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Stable sulphur and oxygen isotopes as indicators of sulphide oxidation reaction pathways and historical environmental conditions in a Cu–W–F skarn tailings piles, south-central Sweden
Luleå University of Technology, Department of Civil, Environmental and Natural Resources Engineering, Geosciences and Environmental Engineering.
Luleå University of Technology, Department of Civil, Environmental and Natural Resources Engineering, Geosciences and Environmental Engineering.ORCID iD: 0000-0002-1298-0320
Department of Geological Sciences, Stockholm University, Stockholm, Sweden.
Luleå University of Technology, Department of Civil, Environmental and Natural Resources Engineering, Geosciences and Environmental Engineering.ORCID iD: 0000-0001-7291-8505
2019 (English)In: Applied Geochemistry, ISSN 0883-2927, E-ISSN 1872-9134, Vol. 110, article id 104426Article in journal (Refereed) Published
Abstract [en]

Improved remediation strategies or predictive modelling of acid mine drainage (AMD) sites, require detailed understanding of the sulphide oxidation reaction pathways, as well as pollutant-source characterisation. In this study, ore minerals, solids and water-soluble fractions of an oxidising Cu–W–F skarn tailings in Yxsjöberg, Sweden, were chemically and isotopically (δ34S and δ18O) characterised to reveal sulphate (SO42−) sources, sulphide oxidation reaction pathways and historical environmental conditions in the tailings. δ34S was additionally used to trace the weathering of danalite [(Fe,Mn,Zn)4Be3(SiO4)3S], a rare and unstable sulphur-bearing silicate mineral containing high concentrations of beryllium (Be) and zinc (Zn). Eighteen subsamples from a drill core of the tailings were subjected to batch leaching tests to obtain water-soluble fractions, which reflected both existing pore-waters and easily-soluble secondary minerals. The tailings were categorised into three geochemical zones: (i) oxidised zone (OZ), (ii) transition zone (TZ) and (iii) unoxidised zone (UZ), based on prevailing pH, elemental concentrations and colour. The upper OZ (UOZ) showed a sharp depletion of sulphur (S) and relatively higher δ18OSO4 values (−3.0 to +0.1‰) whereas the underlying lower OZ (LOZ) showed S accumulation and lower δ18OSO4 values (−4.6 to −4.2‰). The higher δ18OSO4 suggested the role of atmospheric oxygen, O2 (as oxidant), contribution of evaporated rainwaters and/or evaporation in the upper zones of the tailings. The lower δ18OSO4 values were indicative of ferric iron (Fe3+) as oxidant and the possible incorporation of 16O into SO42− during its formation, most probably from snow melt or depleted rainwater. The δ34SSO4 values in the OZ (+2.3 to +2.4‰) suggested SO42− from pyrrhotite oxidation in the UOZ which has been subsequently mobilised to the LOZ. Low δ34S fractionation (+0.2 to +1.9‰) between SO42− in the OZ and pyrrhotite, as well as the low δ18OSO4 values in the LOZ suggested the complete oxidation of pyrrhotite by Fe3+, signalling that previously, a low pH (<3) prevailed in the tailings. Mineralogical observations confirmed that pyrrhotite was completely oxidised in the UOZ, with the formation of hydrous ferric oxides (HFOs) coatings. The observed current high δ18OSO4 and pH (3.9–4.5) values in the UOZ were attributed to decreased oxidation rate and silicate buffering, limiting the availability of aqueous Fe3+ and subsequent formation of HFOs. The δ34SSO4 signatures of the water-soluble SO42− in the TZ and UUZ suggested the dissolution of gypsum which precipitated from a leachate from the weathering of danalite in the UOZ. In the middle UZ, the δ34SSO4 (−0.8 to +0.6‰) and δ18OSO4 (−1.8 to −1.0‰) signatures corresponded to SO42− from a mixture of pyrite, pyrrhotite and chalcopyrite oxidation by O2 at the LOZ (i.e. oxidation front). Negative δ34S fractionation values (−3.0 to −1.6‰) between these minerals and the water-soluble SO42− were attributed to the potential formation of intermediate S species, due to the partial oxidation of the sulphides. Consequently, the S accumulation in the LOZ could be due to the likely formation of the intermediate S species and secondary pyrite identified in this zone. The lower UZ coincided with the groundwater table and registered consistent negative δ34SSO4 (−2.6 to −1.8‰) and δ18OSO4 (−7.6 to −4.4‰) values. These signatures were hypothesised to be controlled by SO42− from the mineralisation of organic S in peat underneath the tailings and/or H2S oxidation, with possible contribution from sulphide oxidation in the tailings. This study highlights the usefulness of δ34S and δ18O as tracers of geochemical processes and environmental conditions that have existed in the tailings.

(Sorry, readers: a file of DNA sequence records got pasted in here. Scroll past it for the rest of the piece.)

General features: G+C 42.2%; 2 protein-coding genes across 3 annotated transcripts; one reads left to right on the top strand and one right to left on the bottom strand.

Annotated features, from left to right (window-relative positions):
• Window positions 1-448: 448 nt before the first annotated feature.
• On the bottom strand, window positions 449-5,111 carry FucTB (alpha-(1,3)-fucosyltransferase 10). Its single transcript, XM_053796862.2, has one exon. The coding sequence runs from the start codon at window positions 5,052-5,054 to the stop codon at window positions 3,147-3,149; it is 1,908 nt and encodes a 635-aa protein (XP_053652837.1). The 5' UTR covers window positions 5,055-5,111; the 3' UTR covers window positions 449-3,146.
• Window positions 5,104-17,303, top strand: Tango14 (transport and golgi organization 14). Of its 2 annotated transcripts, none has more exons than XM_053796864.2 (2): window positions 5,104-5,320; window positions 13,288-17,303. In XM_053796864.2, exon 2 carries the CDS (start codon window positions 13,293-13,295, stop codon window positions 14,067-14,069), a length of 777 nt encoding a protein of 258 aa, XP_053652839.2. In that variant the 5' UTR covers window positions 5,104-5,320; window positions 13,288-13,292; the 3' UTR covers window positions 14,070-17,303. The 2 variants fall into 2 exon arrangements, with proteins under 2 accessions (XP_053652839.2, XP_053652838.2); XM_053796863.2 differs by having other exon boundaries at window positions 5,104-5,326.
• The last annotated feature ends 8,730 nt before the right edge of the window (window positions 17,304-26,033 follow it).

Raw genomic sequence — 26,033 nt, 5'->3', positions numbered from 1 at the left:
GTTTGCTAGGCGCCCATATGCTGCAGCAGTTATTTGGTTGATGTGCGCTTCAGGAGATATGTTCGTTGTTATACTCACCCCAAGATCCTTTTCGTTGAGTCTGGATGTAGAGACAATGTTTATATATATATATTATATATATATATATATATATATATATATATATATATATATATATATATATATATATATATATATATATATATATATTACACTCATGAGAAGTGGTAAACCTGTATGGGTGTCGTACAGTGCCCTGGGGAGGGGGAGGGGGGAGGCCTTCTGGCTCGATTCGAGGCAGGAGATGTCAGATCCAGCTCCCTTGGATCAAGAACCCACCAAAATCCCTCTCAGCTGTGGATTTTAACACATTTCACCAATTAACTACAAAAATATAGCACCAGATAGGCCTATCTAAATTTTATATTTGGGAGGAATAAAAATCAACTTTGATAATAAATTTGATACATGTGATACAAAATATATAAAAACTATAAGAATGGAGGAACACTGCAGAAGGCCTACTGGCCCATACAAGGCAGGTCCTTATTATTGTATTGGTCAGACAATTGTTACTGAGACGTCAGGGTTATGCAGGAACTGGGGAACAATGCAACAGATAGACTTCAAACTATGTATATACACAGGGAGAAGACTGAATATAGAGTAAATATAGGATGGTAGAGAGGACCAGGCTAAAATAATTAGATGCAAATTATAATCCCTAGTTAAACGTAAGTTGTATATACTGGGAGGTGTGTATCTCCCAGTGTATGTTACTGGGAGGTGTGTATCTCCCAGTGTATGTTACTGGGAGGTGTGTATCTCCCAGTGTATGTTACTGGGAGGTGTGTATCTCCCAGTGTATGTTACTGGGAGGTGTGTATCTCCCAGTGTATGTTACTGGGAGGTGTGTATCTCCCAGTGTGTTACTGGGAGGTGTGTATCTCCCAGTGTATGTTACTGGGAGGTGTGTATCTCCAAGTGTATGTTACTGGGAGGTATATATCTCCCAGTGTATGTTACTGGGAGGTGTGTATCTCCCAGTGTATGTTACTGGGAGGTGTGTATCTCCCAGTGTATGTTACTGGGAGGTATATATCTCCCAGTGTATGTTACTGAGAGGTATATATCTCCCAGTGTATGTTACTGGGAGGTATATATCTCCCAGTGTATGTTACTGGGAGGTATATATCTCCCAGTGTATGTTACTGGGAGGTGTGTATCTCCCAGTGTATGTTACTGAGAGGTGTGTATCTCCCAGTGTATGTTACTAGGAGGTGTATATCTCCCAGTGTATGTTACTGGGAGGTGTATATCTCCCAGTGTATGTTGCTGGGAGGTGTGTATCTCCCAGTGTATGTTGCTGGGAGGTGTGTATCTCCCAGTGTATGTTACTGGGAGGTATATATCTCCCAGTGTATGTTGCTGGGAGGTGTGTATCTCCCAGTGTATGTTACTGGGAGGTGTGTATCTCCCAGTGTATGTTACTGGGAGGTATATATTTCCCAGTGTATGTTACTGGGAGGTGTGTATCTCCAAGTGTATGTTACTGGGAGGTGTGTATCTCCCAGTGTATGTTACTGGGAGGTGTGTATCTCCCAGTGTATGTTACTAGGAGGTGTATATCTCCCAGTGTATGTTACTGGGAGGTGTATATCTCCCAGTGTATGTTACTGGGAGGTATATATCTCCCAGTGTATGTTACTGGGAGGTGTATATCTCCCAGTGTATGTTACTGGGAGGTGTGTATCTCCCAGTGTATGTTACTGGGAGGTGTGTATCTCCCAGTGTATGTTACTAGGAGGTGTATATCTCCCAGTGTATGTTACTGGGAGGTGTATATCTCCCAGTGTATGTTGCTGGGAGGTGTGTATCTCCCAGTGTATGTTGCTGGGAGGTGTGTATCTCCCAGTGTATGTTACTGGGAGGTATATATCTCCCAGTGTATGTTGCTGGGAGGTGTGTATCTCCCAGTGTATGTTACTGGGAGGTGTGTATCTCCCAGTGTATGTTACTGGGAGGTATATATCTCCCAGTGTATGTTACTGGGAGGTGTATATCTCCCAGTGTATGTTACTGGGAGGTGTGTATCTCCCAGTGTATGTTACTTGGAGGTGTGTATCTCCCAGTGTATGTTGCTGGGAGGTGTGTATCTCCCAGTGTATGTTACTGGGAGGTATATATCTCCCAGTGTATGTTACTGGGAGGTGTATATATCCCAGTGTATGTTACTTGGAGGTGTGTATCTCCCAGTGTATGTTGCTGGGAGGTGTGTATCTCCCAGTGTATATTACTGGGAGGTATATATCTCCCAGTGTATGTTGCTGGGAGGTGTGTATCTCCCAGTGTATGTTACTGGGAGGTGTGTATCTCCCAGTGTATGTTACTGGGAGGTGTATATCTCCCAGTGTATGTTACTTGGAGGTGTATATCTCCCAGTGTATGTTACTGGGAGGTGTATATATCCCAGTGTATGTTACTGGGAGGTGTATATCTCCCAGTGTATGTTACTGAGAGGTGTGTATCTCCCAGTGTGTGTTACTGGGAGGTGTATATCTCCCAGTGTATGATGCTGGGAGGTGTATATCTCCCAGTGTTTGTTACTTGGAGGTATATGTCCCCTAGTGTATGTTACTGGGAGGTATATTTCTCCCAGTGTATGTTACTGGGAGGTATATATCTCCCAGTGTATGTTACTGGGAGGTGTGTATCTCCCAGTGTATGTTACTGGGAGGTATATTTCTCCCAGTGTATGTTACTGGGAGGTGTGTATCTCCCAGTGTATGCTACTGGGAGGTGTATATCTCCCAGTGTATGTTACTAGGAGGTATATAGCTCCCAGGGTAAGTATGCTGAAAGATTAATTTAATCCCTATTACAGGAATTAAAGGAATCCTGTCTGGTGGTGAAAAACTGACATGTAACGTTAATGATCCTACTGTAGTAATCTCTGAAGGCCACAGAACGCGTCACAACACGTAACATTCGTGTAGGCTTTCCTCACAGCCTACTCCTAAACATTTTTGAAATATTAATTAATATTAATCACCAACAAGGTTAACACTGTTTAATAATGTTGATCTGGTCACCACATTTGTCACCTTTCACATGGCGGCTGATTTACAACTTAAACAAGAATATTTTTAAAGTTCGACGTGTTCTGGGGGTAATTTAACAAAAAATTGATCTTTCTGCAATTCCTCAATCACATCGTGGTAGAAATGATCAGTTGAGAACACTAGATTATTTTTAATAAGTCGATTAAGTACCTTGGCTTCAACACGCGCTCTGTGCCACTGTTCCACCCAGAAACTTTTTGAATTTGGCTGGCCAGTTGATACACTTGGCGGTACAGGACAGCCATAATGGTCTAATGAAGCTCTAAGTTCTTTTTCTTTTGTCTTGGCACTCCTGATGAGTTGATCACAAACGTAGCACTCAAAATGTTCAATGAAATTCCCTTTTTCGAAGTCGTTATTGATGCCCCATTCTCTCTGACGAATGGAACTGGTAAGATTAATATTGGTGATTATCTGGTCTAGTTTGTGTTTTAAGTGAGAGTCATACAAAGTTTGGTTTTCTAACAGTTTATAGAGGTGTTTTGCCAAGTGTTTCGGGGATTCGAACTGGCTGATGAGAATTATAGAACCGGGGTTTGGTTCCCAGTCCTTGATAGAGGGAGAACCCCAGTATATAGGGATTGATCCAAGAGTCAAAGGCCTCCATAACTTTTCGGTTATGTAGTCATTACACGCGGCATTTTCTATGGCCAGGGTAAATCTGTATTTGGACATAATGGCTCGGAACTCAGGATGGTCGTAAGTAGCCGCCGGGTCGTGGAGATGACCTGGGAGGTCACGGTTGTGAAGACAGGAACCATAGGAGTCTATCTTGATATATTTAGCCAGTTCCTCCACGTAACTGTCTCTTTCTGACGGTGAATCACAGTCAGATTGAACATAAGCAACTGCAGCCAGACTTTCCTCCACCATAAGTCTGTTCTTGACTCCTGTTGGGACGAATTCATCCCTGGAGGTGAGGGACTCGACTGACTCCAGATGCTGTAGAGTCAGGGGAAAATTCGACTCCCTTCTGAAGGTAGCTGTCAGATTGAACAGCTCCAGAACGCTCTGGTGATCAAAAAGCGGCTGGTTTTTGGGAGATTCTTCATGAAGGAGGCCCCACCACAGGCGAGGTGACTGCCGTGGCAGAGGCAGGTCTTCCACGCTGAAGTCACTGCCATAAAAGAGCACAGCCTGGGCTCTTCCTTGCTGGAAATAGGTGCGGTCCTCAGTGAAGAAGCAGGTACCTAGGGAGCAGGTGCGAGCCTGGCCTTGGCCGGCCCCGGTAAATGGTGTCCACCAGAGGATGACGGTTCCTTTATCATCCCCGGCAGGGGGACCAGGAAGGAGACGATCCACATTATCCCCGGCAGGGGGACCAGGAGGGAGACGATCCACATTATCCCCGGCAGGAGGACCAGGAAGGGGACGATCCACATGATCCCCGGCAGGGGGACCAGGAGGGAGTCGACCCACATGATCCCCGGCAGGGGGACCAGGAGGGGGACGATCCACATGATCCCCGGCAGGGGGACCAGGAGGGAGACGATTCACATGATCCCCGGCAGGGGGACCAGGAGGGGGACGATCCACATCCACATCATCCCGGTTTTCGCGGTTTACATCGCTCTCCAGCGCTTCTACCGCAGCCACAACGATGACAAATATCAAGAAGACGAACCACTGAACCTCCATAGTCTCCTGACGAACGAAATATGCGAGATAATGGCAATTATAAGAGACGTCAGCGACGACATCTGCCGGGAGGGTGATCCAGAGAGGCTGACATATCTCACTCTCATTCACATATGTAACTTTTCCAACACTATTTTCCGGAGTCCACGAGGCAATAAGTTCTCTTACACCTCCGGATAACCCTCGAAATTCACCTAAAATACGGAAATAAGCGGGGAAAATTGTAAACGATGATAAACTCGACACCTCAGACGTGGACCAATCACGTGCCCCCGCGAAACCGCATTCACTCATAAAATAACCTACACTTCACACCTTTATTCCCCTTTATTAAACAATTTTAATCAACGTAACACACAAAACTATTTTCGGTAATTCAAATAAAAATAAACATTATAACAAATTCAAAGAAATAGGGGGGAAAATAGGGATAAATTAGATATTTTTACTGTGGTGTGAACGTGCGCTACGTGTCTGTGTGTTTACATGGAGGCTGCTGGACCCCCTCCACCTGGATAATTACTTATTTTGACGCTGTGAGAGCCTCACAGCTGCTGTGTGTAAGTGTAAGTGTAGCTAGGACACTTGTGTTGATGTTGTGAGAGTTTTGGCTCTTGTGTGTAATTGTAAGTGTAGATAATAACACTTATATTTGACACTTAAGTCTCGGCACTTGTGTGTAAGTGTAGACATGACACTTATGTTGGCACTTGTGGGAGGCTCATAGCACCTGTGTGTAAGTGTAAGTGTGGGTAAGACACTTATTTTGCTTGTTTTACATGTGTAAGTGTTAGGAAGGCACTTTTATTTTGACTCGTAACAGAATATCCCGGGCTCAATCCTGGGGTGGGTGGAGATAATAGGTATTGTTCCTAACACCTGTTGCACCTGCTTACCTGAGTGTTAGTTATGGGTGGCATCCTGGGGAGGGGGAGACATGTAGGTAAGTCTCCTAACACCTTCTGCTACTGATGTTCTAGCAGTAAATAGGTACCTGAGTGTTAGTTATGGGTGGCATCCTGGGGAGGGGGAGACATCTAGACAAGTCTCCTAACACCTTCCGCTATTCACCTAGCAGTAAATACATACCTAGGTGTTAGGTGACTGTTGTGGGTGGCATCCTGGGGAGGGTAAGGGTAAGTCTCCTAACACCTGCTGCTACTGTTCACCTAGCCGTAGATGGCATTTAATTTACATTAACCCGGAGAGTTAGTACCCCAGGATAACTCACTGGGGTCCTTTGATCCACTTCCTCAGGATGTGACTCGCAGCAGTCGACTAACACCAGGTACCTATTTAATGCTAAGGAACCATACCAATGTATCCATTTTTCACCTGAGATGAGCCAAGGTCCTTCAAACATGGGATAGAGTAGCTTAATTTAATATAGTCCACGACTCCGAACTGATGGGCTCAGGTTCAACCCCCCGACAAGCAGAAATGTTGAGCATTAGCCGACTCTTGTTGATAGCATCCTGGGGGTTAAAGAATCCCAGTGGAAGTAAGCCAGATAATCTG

Place, publisher, year, edition, pages
Elsevier, 2019. Vol. 110, article id 104426
Keywords [en]
Skarn tailings, Yxsjöberg, Water-soluble sulphate, Danalite weathering, Sulphur isotopes, Carbon-bonded sulphur
National Category
Geochemistry
Research subject
Applied Geochemistry
Identifiers
URN: urn:nbn:se:ltu:diva-76207DOI: 10.1016/j.apgeochem.2019.104426ISI: 000494711200001Scopus ID: 2-s2.0-85072857689OAI: oai:DiVA.org:ltu-76207DiVA, id: diva2:1356964
Note

Validerad;2019;Nivå 2;2019-10-02 (johcin)

Available from: 2019-10-02 Created: 2019-10-02 Last updated: 2019-12-06Bibliographically approved

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Salifu, MusahAiglsperger, ThomasAlakangas, Lena

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